Trend-setting Across America: The New Medieval Architecture

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Corbels, or decorative brackets, are one of the most versatile decorative ornaments that can be used to enhance the architectural beauty of any room . Corbels are growing in popularity and can be used just about anywhere. By definition, a corbel is an architectural bracket or projection from a wall. They often support a cornice, or moldings, an arch, or some other type of overhang.

In Medieval architecture, a corbel was the name given to a piece of stone which jutted out from the wall whose purpose was to support any weight lying on top of it. A ‘tassel’ or ‘bragger’ was the name given to a piece of timber extending out from the wall instead. The word corbel actually originates from the Old French and is derived from the Latin corbellus meaning raven, referring to its beak-like feature. Corbels are made from wood, plaster, marble, stone and polyurethane. Corbels are used interiorly as well as on a home’s exterior. Decorative corbels can be used to adorn cabinets, furniture, pilasters, and door panels or as brackets for shelves and mantels.

While Romanesque corbels were often plain in appearance, occasionally they were also carved into heads of humans, animals and other patterns. Sometimes they were carved into imaginary beasts. Structures built during the Early English period were frequently decorated with elaborately carved corbels.

Corbels of great size and beauty, with rich carvings, carried balconies in Italy and France. These were some of the greatest examples of the Italian 16th century style. In England, wooden corbels bearing window-sills or oriel windows flourish. Gothic Revival style homes and buildings are often built with oriel windows.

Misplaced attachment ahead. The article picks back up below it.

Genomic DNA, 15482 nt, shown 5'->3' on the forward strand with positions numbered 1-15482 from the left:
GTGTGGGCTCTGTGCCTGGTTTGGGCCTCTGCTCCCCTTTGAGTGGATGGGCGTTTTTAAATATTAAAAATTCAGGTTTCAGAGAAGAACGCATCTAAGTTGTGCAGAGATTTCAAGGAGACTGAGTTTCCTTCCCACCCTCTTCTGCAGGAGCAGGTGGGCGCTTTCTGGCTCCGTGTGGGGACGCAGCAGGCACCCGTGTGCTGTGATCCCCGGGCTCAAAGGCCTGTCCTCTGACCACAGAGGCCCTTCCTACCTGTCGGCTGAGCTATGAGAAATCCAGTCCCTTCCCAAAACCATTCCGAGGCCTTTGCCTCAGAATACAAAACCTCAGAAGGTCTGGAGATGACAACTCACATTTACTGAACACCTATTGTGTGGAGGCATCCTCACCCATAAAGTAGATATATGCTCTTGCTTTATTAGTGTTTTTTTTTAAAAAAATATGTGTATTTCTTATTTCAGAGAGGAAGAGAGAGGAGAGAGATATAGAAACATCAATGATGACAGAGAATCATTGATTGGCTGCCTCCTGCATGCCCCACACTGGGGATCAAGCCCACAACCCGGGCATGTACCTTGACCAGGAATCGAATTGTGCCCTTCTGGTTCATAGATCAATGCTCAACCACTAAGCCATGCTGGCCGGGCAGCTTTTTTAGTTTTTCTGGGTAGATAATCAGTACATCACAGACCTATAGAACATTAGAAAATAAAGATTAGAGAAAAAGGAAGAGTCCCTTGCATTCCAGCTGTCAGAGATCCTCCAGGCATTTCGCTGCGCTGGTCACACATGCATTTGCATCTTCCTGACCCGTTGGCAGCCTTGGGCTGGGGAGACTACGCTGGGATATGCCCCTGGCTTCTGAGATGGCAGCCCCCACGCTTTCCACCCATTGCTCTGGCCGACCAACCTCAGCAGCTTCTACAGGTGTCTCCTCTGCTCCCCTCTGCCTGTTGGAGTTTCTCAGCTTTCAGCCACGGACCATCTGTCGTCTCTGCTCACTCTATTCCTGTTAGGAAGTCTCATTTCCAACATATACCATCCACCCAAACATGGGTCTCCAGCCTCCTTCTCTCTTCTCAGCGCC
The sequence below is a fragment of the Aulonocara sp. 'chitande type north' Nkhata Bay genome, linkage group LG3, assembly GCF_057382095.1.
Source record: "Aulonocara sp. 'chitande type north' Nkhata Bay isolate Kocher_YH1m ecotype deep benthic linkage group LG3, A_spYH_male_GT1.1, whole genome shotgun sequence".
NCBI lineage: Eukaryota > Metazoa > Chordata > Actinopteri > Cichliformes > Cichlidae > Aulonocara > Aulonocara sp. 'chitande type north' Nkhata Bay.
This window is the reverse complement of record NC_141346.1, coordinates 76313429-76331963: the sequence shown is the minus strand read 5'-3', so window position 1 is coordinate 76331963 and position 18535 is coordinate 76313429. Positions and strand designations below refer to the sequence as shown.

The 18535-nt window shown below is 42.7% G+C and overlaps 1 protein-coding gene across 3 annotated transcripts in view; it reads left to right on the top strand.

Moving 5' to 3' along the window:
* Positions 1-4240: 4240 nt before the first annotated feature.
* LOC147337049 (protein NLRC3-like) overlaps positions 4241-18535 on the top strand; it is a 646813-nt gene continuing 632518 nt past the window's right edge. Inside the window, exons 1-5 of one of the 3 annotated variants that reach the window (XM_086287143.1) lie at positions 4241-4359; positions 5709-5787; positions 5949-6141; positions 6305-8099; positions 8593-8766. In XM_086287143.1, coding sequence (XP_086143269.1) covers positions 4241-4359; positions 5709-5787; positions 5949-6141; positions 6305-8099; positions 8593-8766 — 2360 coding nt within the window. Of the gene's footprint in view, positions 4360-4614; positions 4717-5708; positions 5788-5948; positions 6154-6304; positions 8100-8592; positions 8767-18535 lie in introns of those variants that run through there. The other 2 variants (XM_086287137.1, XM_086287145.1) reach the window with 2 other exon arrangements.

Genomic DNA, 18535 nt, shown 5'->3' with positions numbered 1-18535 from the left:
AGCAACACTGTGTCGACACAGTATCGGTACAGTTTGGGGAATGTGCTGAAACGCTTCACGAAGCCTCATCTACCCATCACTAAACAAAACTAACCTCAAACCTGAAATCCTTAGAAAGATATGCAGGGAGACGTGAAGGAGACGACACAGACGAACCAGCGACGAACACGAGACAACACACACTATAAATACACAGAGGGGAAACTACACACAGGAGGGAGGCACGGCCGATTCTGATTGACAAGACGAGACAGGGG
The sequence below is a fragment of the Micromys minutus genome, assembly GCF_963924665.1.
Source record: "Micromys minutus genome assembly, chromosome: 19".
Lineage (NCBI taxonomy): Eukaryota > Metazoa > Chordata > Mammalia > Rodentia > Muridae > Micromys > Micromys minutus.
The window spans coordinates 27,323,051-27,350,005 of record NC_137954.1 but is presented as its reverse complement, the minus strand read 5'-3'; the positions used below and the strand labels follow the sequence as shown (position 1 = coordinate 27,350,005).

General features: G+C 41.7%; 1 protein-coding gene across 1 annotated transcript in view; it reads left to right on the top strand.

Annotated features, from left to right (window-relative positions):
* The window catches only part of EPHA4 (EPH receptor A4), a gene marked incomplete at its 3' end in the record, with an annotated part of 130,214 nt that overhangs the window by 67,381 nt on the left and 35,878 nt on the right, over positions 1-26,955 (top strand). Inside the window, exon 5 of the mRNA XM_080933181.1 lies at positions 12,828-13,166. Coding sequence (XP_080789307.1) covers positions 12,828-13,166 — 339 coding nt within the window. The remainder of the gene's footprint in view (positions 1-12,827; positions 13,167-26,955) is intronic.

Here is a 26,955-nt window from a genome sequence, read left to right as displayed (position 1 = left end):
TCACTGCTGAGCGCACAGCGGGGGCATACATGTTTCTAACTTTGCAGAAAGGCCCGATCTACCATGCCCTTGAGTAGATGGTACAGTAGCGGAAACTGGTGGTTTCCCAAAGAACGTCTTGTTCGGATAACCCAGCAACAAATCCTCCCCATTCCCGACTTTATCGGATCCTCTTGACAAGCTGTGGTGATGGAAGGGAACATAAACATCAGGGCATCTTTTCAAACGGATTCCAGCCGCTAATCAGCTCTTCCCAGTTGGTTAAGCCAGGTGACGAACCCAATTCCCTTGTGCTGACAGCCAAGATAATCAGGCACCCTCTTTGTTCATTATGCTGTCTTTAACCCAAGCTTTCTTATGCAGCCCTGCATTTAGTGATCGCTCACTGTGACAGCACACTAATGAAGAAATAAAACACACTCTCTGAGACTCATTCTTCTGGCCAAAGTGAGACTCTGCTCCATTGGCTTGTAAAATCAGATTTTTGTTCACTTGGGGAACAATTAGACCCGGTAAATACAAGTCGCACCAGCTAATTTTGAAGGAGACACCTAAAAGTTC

Corbels occasionally end with a point that looks like it is growing into the wall or forming a knot. These are many times bolstered by angels and other figures. In later periods, carved foliage and other ornamentation was adopted.

Corbelling, which has been used since Neolithic times, is a technique where rows of corbels support a parapet or a projecting wall. Between the supporting corbels of the battlement, was an opening in the floor called a machicolation. Stones, burning objects or hot liquids could be released onto enemies or attackers at the foot of the defensive wall.

Common in Medieval architecture, corbelling later became a decorative feature without the openings of the machicolations. Corbelling which supports upper stories and corner turrets became typical of the Scottish Baronial style during the 18th and early 19th centuries.

Today, decorating with architectural corbels has been adopted by homeowners, interior decorators, builders, millworkers and furniture designers. Use corbels with crown molding to add flair and style to any home restoration project. Create lasting impressions and beautiful architectural designs that reflect anyoneÂ’s personal style. Decorative brackets are great accents to use on furniture, walls, as art, or even on the exterior of a home. They truly are setting trends across America